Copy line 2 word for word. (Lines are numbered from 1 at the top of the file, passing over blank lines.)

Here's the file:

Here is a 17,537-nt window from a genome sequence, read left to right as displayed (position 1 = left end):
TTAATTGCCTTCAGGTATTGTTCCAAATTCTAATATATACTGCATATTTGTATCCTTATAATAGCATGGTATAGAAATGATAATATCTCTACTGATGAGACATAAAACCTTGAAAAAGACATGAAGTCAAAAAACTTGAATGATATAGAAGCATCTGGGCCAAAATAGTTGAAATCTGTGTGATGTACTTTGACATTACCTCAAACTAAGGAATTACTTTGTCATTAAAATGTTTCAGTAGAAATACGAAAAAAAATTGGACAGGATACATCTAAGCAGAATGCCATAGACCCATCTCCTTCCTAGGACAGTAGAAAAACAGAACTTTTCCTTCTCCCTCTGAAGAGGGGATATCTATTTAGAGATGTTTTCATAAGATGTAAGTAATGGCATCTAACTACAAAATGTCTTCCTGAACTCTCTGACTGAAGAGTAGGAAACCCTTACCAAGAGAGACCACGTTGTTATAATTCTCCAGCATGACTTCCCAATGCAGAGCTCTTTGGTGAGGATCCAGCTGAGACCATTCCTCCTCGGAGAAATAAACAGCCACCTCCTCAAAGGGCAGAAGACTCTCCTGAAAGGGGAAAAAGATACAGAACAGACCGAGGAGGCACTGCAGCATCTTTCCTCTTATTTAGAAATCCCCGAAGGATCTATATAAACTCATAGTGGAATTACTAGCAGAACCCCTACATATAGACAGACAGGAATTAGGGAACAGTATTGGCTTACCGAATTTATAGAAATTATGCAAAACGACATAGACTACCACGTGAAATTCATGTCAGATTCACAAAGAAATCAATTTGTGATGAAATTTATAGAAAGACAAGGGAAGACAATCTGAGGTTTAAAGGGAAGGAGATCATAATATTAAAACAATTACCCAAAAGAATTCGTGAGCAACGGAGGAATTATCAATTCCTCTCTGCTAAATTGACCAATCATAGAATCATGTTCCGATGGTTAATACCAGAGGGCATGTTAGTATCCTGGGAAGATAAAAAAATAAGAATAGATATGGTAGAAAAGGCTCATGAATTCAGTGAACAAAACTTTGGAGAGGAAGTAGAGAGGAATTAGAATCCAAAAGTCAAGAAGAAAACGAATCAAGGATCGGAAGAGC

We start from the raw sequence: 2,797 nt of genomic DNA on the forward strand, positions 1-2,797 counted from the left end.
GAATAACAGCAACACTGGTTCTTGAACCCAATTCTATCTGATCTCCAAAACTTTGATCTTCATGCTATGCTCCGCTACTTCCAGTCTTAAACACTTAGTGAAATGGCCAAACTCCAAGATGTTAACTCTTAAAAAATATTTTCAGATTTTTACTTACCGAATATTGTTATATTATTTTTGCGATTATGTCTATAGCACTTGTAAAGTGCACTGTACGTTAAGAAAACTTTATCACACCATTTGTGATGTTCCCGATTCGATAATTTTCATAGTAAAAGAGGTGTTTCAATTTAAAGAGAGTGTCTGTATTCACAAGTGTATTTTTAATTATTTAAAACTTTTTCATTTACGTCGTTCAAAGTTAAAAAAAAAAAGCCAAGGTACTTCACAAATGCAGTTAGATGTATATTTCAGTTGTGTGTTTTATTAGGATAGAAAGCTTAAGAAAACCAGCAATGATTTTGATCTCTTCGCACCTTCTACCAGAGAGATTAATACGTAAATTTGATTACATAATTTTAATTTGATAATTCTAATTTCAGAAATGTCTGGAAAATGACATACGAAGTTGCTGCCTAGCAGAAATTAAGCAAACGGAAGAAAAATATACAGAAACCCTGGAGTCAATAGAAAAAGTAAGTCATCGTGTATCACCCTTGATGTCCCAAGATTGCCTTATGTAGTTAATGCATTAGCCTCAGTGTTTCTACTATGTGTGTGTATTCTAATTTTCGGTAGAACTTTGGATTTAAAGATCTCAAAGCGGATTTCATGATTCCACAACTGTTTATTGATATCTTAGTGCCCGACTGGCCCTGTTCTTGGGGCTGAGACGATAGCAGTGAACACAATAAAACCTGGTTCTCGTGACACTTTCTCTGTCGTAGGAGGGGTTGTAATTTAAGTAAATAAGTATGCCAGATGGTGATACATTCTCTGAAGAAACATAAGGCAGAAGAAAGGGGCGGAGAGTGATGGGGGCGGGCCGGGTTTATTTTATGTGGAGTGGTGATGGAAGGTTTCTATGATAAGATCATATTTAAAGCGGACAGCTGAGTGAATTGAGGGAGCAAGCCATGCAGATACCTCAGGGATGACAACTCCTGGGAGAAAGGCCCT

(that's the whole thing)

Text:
TTAATTGCCTTCAGGTATTGTTCCAAATTCTAATATATACTGCATATTTGTATCCTTATAATAGCATGGTATAGAAATGATAATATCTCTACTGATGAGACATAAAACCTTGAAAAAGACATGAAGTCAAAAAACTTGAATGATATAGAAGCATCTGGGCCAAAATAGTTGAAATCTGTGTGATGTACTTTGACATTACCTCAAACTAAGGAATTACTTTGTCATTAAAATGTTTCAGTAGAAATACGAAAAAAAATTGGACAGGATACATCTAAGCAGAATGCCATAGACCCATCTCCTTCCTAGGACAGTAGAAAAACAGAACTTTTCCTTCTCCCTCTGAAGAGGGGATATCTATTTAGAGATGTTTTCATAAGATGTAAGTAATGGCATCTAACTACAAAATGTCTTCCTGAACTCTCTGACTGAAGAGTAGGAAACCCTTACCAAGAGAGACCACGTTGTTATAATTCTCCAGCATGACTTCCCAATGCAGAGCTCTTTGGTGAGGATCCAGCTGAGACCATTCCTCCTCGGAGAAATAAACAGCCACCTCCTCAAAGGGCAGAAGACTCTCCTGAAAGGGGAAAAAGATACAGAACAGACCGAGGAGGCACTGCAGCATCTTTCCTCTTATTTAGAAATCCCCGAAGGATCTATATAAACTCATAGTGGAATTACTAGCAGAACCCCTACATATAGACAGACAGGAATTAGGGAACAGTATTGGCTTACCGAATTTATAGAAATTATGCAAAACGACATAGACTACCACGTGAAATTCATGTCAGATTCACAAAGAAATCAATTTGTGATGAAATTTATAGAAAGACAAGGGAAGACAATCTGAGGTTTAAAGGGAAGGAGATCATAATATTAAAACAATTACCCAAAAGAATTCGTGAGCAACGGAGGAATTATCAATTCCTCTCTGCTAAATTGACCAATCATAGAATCATGTTCCGATGGTTAATACCAGAGGGCATGTTAGTATCCTGGGAAGATAAAAAAATAAGAATAGATATGGTAGAAAAGGCTCATGAATTCAGTGAACAAAACTTTGGAGAGGAAGTAGAGAGGAATTAGAATCCAAAAGTCAAGAAGAAAACGAATCAAGGATCGGAAGAGC